How was World War II a “total war”? 

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According to the Oxford dictionary, a total war is defined as follows:

A war that is unrestricted in terms of the weapons used, the territory or combatants involved, or the objectives pursued, especially one in which the laws of war are disregarded.

With this definition in mind, we can easily see how World War II was a total war. It was a winner-take-all contest. Whichever side lost would be forced into a total, unconditional surrender. It was not a limited war with limited objectives that used limited firepower to achieve a goal. Instead, the goal was the total crushing of the enemy.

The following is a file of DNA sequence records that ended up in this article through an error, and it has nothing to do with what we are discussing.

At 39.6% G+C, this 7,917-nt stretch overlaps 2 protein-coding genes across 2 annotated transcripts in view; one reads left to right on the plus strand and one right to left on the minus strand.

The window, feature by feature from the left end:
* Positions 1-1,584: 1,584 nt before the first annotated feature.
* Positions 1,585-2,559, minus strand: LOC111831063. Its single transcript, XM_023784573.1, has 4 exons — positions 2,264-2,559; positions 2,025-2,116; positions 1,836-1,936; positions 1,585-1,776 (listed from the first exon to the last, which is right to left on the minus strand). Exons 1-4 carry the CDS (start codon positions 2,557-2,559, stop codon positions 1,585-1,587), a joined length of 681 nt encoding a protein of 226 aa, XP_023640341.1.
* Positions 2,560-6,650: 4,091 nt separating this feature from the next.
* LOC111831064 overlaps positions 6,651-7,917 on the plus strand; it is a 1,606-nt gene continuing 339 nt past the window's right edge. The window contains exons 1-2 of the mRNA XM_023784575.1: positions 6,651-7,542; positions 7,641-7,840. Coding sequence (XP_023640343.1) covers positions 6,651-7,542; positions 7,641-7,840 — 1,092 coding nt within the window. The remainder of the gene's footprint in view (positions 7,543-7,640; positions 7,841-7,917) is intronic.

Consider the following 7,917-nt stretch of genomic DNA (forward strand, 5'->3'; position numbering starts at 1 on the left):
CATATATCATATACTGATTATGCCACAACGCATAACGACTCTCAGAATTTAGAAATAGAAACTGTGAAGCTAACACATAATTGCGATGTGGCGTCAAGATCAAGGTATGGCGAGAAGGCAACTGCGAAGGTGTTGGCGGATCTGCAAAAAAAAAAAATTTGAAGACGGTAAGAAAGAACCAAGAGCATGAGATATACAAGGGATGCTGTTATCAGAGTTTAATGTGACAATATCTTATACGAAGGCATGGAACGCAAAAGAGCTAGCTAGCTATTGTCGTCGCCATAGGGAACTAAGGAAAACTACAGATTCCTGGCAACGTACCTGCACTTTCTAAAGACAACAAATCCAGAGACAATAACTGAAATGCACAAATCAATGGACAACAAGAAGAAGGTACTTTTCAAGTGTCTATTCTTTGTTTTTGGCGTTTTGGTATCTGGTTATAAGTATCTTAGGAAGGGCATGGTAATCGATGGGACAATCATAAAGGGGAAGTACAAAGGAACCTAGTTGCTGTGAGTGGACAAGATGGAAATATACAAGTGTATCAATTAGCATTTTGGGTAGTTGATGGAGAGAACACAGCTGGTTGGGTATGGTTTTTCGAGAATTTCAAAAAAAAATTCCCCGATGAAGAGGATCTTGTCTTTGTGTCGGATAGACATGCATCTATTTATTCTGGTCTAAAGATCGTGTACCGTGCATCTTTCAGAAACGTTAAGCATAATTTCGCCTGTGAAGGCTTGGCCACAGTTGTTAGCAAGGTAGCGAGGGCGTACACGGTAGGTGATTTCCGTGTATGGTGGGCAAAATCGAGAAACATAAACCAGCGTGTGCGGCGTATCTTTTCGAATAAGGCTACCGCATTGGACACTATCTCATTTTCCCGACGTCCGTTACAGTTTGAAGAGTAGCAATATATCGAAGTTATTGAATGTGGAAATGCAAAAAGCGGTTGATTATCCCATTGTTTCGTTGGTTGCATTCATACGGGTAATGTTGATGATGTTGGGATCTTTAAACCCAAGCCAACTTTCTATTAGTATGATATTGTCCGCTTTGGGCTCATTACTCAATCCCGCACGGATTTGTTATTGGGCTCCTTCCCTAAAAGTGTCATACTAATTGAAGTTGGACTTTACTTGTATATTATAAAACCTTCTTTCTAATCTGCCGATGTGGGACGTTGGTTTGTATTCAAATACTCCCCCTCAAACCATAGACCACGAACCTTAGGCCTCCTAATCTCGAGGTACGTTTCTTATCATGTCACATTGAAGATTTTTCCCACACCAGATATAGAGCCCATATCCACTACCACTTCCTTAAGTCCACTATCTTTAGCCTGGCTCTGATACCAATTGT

Neither side held back on the weaponry they used, and in fact, both sides battled to develop ever more lethal weapons. The Nazis developed V-2 rockets that could be launched from the ground and carry explosives long distances. The U.S. developed the atomic bomb, which delivered a stunning and unprecedented level of destruction.

The war also did not make distinctions between combatants and non-combatants. The...

(The entire section contains 2 answers and 567 words.)

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